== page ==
One of my favorite posts from Mr. Money Mustache is his “Pizza Delivery is for Millionaires.” https://www.mrmoneymustache.com/2019/11/18/pizza-delivery-is-for-millionaires/ If you don’t know Mr. Money Mustache, he is one of the most popular FIRE (Financial Independence Retire Early) bloggers out there. He has a cult-like following and I used to read him semi-religiously. But life moves on and we reached our FI (Financial Indepedence) Number and decided not to retire. I will always appreciate the years of entertainment and inspiration his blog gave me. I sometimes check in on his blog, but he doesn’t actively blog much anymore. His blog is still generating probably hundreds of thousdands of dollars of revenue, but he lives a ridiculously simple life so doesn’t really need the money. What I do admire about him, is his closet environmentalism of his blog. The cult following I could do without. It’s a very masculine testosterone drive part of the internet, so I had to find somewhere else to go. But definitely check his blog out because the way he thinks about sustainable living and money is really interesting.
I ran into our Co-Founder of San Diego Pediatricians for Clean Air yesterday morning, and member of the AAP -CA3 Climate Change and Health Committee. We caught up very briefly about the environmental work she has been up to. Things are going fantastic for her and SDPCA. I guess there was already a steering committee member on the Air Pollution Control Board that is an MD, but she will be the alternate member. Having a pediatrician on the board is huge, and one of our Co-Founders of SDPCA nonetheless. She also is in contact with another residency talk to give a Clean Air and Pediatric Health lecture at another local program. This is fantastic. We have to log this into the Medical Society Consortium of Climate and Health. [Pause]. Done. Logged in that activity and let the two other Co-Founders of SDPCA know.
Almost a year ago we had our first environmental campaign. It was a hyper-local small project called “Save the Persimmon Tree.” It was a request by one of “our lead nurses that his sister was considering chopping down this tree that is flourishing in the middle of Long Beach, California.” He had written “It hardly requires any water and no maintenance. It produces delicious fruit by the boxful. It would be such a waste to cut down.”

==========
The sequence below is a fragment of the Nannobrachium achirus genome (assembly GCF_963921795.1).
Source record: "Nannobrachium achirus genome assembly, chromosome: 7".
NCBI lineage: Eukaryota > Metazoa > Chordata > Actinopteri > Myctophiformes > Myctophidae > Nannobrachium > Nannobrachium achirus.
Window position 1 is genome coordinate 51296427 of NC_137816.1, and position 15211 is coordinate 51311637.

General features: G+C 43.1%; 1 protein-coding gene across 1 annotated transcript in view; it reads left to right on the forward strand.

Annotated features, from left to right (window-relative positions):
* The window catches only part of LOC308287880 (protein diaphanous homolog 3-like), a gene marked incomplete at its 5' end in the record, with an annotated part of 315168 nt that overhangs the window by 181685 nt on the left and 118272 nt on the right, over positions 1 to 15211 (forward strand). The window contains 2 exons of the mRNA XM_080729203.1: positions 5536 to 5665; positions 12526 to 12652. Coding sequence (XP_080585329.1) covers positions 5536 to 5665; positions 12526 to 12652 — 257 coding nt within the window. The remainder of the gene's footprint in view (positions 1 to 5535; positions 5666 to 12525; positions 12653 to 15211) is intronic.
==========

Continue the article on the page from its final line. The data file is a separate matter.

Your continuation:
Our campaign was successful as I posted the original blogpost https://drplasticpicker.com/save-this-persimmon-tree/ and on Instagram. The social media pressure was enough to convince said sister-in-law to keep the persimmon tree. Yesterday I received a beautiful fruit from the persimmon tree. I’m sure it’s 100% organic and locally sourced from just an hour or so north of us. The persimmon fruit is on my counter next to my two stuffied chickens named Marilla and Rachel Lynde (yes after Anne of Green Gables fame). I am going to sit and look at it and enjoy it for a little bit. It’s still not quite ripe to eat. And indeed Dear Readers I have grand plans for my special persimmon fruit. I am going to make it into HOME-MADE PERSIMMON VINEGAR!!!
I Ecosia (not googled) searched “Stretching Calming Youtube Video Hawaii” last night. I had the video on and the calming beach sounds while I did some simple stretching for 10 minutes. I had just a normal busy day in clinic. I had extended myself to doing bi-monthly VIDEO sessions with a family that is at a crisis point due to a common pediatric psychiatric diagnosis. The patient is in with the therapist but the appointment is not for another month, and it’s frustrating for both the family and myself. I happened to have a psychiatry book on this topic in my house. It has vetted therapy techniques to “Improve Your Daily Life and Take Back Your Peace of Mind, Calm Anxiety, Diasable Panic Triggers, Prevent Relapses and Setbacks, Manage Responses.” The author I just checked is the director for mental health training at our sister HMO up north. Now I definitely know I am in good hands!